[John Foxworthy] The line-up you guys have right now is really strong. I was impressed by everything I heard on this CD ...

Kurdt Vanderhoof Thank you!

[John Foxworthy] No problem! Are you looking to make future albums with the line-up you've got right now?

Kurdt Vanderhoof Absolutely. We're already talking about it.

[John Foxworthy] It's been five years since your last release, and The Weight Of The World was just released in September. How's it being received?

Kurdt Vanderhoof It's being received amazingly well, even like at the shows. Especially for a band that's been around a long time and has the third lead singer - and especially changing lead singers - it's really, really difficult. I mean, you have to understand that a lot of bands, when they do change , especially the vocalist, it changes the sound of the band considerably. But the response has been incredible. It's just been overwhelming ... more than we could've even hoped.

[John Foxworthy] I've listened to the CD already many times. In fact, I've been looping it all morning and I just get the feeling that you went back to roots for a more old school approach. Was this planned?

Kurdt Vanderhoof Absolutely, totally planned. When I started writing it I totally immersed myself in all the stuff I was listening to when Metal Church started ... you know ... the new wave of British Heavy Metal stuff and obviously some of the Rock stuff, which I'm also into as well. I wanted to make a conscious effort not to make it sound modern ... not to have it sound like Nu-Metal or any of that kind of stuff. I wanted to keep it old school and I wanted to keep it all the stuff I love about traditional Heavy Metal. I definitely wanted to stay away from the Satanic stuff and definitely wanted to make it known that Metal Church could still make a record that sounds like a Metal Church album, not Metal Church trying to be hip and groovy and all that other BS ... it doesn't have anything to do with us.

[John Foxworthy] Speaking traditionally, your first album, Metal Church, is lauded as one of the all-time great masterpieces of Metal. How do you guys feel the new album compares?

Kurdt Vanderhoof I think it might compare to it ... I don't know. I think the first album was just one of those moments that we captured something on tape, that we didn't really know what we were doing, because we did the album in like 10 days. You know, a bunch of kids full of energy and full of angst and all those kinds of wonderful things ... we just went in and we didn't really know what we were doing. We just went in and played our songs, you know, and that's the way it happened. I don't think trying to recapture that again is ... I'm don't try to put lightning in a jar and I don't know that it's necessarily going to happen again. But the fact that people love it that much and it's considered one of those legendary records, I mean, what do you say to that? That's why you learn to play guitar [laughs].

[John Foxworthy] Off the subject a little bit ... I have two words for you: "File Sharing." Do you think it's as evil as everyone's making it out to be?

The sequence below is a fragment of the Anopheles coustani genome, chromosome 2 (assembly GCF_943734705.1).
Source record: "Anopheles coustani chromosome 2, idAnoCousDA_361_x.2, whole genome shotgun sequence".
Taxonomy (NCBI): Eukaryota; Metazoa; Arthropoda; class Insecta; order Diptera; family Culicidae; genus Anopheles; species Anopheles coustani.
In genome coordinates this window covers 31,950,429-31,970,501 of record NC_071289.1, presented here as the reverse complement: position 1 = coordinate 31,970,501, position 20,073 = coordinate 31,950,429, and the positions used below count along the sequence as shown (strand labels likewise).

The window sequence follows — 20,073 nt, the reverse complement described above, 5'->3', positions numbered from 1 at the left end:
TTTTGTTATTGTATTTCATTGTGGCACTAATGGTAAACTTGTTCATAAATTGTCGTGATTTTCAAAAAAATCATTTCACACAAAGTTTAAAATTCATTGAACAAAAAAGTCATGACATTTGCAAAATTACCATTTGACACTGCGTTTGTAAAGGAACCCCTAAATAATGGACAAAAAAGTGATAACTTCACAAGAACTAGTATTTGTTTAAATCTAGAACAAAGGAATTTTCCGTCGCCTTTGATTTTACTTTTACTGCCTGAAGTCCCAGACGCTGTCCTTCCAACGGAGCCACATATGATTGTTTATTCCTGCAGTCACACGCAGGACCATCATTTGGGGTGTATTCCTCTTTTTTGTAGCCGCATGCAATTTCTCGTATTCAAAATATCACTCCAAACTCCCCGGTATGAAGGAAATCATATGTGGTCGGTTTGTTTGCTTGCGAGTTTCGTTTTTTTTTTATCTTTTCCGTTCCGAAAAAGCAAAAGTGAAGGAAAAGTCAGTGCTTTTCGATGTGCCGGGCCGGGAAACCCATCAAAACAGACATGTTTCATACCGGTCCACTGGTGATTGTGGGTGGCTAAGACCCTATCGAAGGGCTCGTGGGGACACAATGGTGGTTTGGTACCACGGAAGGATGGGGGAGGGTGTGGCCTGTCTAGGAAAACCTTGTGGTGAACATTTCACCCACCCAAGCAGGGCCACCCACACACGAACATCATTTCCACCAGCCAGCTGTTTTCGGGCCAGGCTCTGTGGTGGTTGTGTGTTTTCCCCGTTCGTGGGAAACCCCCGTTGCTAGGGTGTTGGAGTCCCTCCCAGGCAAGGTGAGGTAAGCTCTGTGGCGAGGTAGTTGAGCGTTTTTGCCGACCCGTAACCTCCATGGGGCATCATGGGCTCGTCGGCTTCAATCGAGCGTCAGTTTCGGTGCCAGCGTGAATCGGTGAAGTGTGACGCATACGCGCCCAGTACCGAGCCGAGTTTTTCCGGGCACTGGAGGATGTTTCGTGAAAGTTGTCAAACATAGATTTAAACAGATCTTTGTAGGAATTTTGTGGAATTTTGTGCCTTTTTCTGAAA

Kurdt Vanderhoof I don't know if it's necessarily evil. My take on it is I think it's an absolutely wonderful convenience and a great thing to be able to do. But I don't think you should be able to do it for free, because a lot of people that download the music, and especially in the media-saturated society we live in, people have very little appreciation for what it takes to make these records ... and how much time and effort and work goes into making them. When something you've worked so hard to make is suddenly free, you know, it's like any product or anybody who has a business or anybody who has a job. You don't spend all your time and effort and blood, sweat and tears doing something just to give it away.

I think the convenience of it and the technology is wonderful. If they could find a way to regulate it or just to pay for downloads, absolutely, I think it's a wonderful thing. The downside of that is the thing I love about buying records and being a music fan is that you miss the artwork and the cover ... I miss vinyl, because you got artwork album covers and hopefully you got a poster in it and all that stuff. Even if you're just going to download a couple of songs, that's fine. I don't think it's going away. But it does need to be monitored, because it's already doing an awful lot of damage to the music industry., I know a lot of people think, 'The record companies are taking all the money and blah, blah, blah.' That very well may be true, but when the record companies are getting less money, the new bands are going to have a hell of a time getting record deals, the advances we get, which is what we live on, dwindle because people aren't buying records.

I think a lot of it is downloading ... not all of it is downloading ... but I think a vast majority of it is people aren't liking what they're buying anymore. A lot of albums that come out now have maybe one or two good songs and the rest is filler.

[John Foxworthy] We won't have to worry about that with The Weight Of The World. Not for us die-hard people.

Kurdt Vanderhoof I appreciate that very much!

Thanx to Kurdt for taking the time to talk with me. Metal Church has my well wishes and I think I speak for all their fans when I say, "KEEP THE FAITH, GUYS!"

For more information and to contact this author, click on the author's name at the top.